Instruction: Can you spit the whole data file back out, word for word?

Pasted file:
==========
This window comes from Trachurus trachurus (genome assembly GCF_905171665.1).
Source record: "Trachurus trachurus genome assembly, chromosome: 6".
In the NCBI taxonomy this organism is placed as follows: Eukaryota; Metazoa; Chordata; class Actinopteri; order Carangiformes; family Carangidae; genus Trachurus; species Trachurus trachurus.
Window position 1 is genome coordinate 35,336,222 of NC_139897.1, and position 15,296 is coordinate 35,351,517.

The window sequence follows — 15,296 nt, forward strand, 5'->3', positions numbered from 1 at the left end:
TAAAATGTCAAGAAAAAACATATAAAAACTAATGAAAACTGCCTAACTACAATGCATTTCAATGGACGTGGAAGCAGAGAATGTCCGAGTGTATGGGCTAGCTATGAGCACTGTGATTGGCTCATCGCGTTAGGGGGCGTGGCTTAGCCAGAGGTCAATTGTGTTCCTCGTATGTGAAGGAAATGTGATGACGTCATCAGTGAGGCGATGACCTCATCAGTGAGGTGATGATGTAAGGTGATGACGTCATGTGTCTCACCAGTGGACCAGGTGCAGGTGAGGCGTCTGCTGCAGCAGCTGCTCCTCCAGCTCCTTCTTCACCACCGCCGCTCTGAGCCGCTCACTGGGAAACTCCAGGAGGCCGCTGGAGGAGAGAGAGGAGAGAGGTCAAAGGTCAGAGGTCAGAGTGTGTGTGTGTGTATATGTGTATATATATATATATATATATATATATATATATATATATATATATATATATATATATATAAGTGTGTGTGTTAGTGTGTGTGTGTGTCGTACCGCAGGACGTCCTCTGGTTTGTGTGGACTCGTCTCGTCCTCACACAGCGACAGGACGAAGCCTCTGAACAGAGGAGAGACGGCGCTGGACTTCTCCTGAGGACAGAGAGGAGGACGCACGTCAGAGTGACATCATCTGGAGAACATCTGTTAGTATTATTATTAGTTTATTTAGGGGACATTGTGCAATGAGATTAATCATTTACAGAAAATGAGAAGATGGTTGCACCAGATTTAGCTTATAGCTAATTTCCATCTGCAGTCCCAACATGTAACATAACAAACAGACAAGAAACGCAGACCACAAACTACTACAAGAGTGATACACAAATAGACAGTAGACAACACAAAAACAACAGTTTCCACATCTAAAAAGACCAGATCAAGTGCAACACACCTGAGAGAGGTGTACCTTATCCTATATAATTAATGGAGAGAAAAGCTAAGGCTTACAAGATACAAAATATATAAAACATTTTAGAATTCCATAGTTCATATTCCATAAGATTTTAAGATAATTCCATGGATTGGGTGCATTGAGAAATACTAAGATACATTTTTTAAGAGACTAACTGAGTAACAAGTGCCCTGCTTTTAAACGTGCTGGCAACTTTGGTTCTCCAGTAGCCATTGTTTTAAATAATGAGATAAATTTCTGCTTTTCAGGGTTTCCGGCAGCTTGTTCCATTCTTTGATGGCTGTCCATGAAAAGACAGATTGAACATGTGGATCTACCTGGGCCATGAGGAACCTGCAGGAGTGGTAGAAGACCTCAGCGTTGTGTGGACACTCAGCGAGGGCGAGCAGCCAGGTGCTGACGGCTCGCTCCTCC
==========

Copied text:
This window comes from Trachurus trachurus (genome assembly GCF_905171665.1).
Source record: "Trachurus trachurus genome assembly, chromosome: 6".
In the NCBI taxonomy this organism is placed as follows: Eukaryota; Metazoa; Chordata; class Actinopteri; order Carangiformes; family Carangidae; genus Trachurus; species Trachurus trachurus.
Window position 1 is genome coordinate 35,336,222 of NC_139897.1, and position 15,296 is coordinate 35,351,517.

The window sequence follows — 15,296 nt, forward strand, 5'->3', positions numbered from 1 at the left end:
TAAAATGTCAAGAAAAAACATATAAAAACTAATGAAAACTGCCTAACTACAATGCATTTCAATGGACGTGGAAGCAGAGAATGTCCGAGTGTATGGGCTAGCTATGAGCACTGTGATTGGCTCATCGCGTTAGGGGGCGTGGCTTAGCCAGAGGTCAATTGTGTTCCTCGTATGTGAAGGAAATGTGATGACGTCATCAGTGAGGCGATGACCTCATCAGTGAGGTGATGATGTAAGGTGATGACGTCATGTGTCTCACCAGTGGACCAGGTGCAGGTGAGGCGTCTGCTGCAGCAGCTGCTCCTCCAGCTCCTTCTTCACCACCGCCGCTCTGAGCCGCTCACTGGGAAACTCCAGGAGGCCGCTGGAGGAGAGAGAGGAGAGAGGTCAAAGGTCAGAGGTCAGAGTGTGTGTGTGTGTATATGTGTATATATATATATATATATATATATATATATATATATATATATATATATATATATATATAAGTGTGTGTGTTAGTGTGTGTGTGTGTCGTACCGCAGGACGTCCTCTGGTTTGTGTGGACTCGTCTCGTCCTCACACAGCGACAGGACGAAGCCTCTGAACAGAGGAGAGACGGCGCTGGACTTCTCCTGAGGACAGAGAGGAGGACGCACGTCAGAGTGACATCATCTGGAGAACATCTGTTAGTATTATTATTAGTTTATTTAGGGGACATTGTGCAATGAGATTAATCATTTACAGAAAATGAGAAGATGGTTGCACCAGATTTAGCTTATAGCTAATTTCCATCTGCAGTCCCAACATGTAACATAACAAACAGACAAGAAACGCAGACCACAAACTACTACAAGAGTGATACACAAATAGACAGTAGACAACACAAAAACAACAGTTTCCACATCTAAAAAGACCAGATCAAGTGCAACACACCTGAGAGAGGTGTACCTTATCCTATATAATTAATGGAGAGAAAAGCTAAGGCTTACAAGATACAAAATATATAAAACATTTTAGAATTCCATAGTTCATATTCCATAAGATTTTAAGATAATTCCATGGATTGGGTGCATTGAGAAATACTAAGATACATTTTTTAAGAGACTAACTGAGTAACAAGTGCCCTGCTTTTAAACGTGCTGGCAACTTTGGTTCTCCAGTAGCCATTGTTTTAAATAATGAGATAAATTTCTGCTTTTCAGGGTTTCCGGCAGCTTGTTCCATTCTTTGATGGCTGTCCATGAAAAGACAGATTGAACATGTGGATCTACCTGGGCCATGAGGAACCTGCAGGAGTGGTAGAAGACCTCAGCGTTGTGTGGACACTCAGCGAGGGCGAGCAGCCAGGTGCTGACGGCTCGCTCCTCC